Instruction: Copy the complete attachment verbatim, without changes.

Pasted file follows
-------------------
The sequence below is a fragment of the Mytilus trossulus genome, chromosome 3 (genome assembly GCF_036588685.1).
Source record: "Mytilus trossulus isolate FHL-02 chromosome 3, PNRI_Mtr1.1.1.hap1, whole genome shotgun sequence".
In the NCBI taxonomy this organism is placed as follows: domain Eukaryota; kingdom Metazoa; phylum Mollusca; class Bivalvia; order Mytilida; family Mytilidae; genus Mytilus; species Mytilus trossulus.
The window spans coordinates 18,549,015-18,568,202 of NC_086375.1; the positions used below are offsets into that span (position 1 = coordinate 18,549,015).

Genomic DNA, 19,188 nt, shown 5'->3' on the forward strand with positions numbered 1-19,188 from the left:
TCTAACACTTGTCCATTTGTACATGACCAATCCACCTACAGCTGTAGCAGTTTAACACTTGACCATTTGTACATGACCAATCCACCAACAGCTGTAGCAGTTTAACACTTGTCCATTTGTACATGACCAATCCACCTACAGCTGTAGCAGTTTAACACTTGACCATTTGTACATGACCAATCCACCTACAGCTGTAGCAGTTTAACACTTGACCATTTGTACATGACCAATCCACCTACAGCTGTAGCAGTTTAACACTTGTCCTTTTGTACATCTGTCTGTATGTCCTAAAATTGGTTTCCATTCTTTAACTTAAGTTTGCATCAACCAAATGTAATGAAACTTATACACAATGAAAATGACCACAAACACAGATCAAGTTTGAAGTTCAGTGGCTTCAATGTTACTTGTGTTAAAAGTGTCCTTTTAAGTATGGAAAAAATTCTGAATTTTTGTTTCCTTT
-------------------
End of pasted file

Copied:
The sequence below is a fragment of the Mytilus trossulus genome, chromosome 3 (genome assembly GCF_036588685.1).
Source record: "Mytilus trossulus isolate FHL-02 chromosome 3, PNRI_Mtr1.1.1.hap1, whole genome shotgun sequence".
In the NCBI taxonomy this organism is placed as follows: domain Eukaryota; kingdom Metazoa; phylum Mollusca; class Bivalvia; order Mytilida; family Mytilidae; genus Mytilus; species Mytilus trossulus.
The window spans coordinates 18,549,015-18,568,202 of NC_086375.1; the positions used below are offsets into that span (position 1 = coordinate 18,549,015).

Genomic DNA, 19,188 nt, shown 5'->3' on the forward strand with positions numbered 1-19,188 from the left:
TCTAACACTTGTCCATTTGTACATGACCAATCCACCTACAGCTGTAGCAGTTTAACACTTGACCATTTGTACATGACCAATCCACCAACAGCTGTAGCAGTTTAACACTTGTCCATTTGTACATGACCAATCCACCTACAGCTGTAGCAGTTTAACACTTGACCATTTGTACATGACCAATCCACCTACAGCTGTAGCAGTTTAACACTTGACCATTTGTACATGACCAATCCACCTACAGCTGTAGCAGTTTAACACTTGTCCTTTTGTACATCTGTCTGTATGTCCTAAAATTGGTTTCCATTCTTTAACTTAAGTTTGCATCAACCAAATGTAATGAAACTTATACACAATGAAAATGACCACAAACACAGATCAAGTTTGAAGTTCAGTGGCTTCAATGTTACTTGTGTTAAAAGTGTCCTTTTAAGTATGGAAAAAATTCTGAATTTTTGTTTCCTTT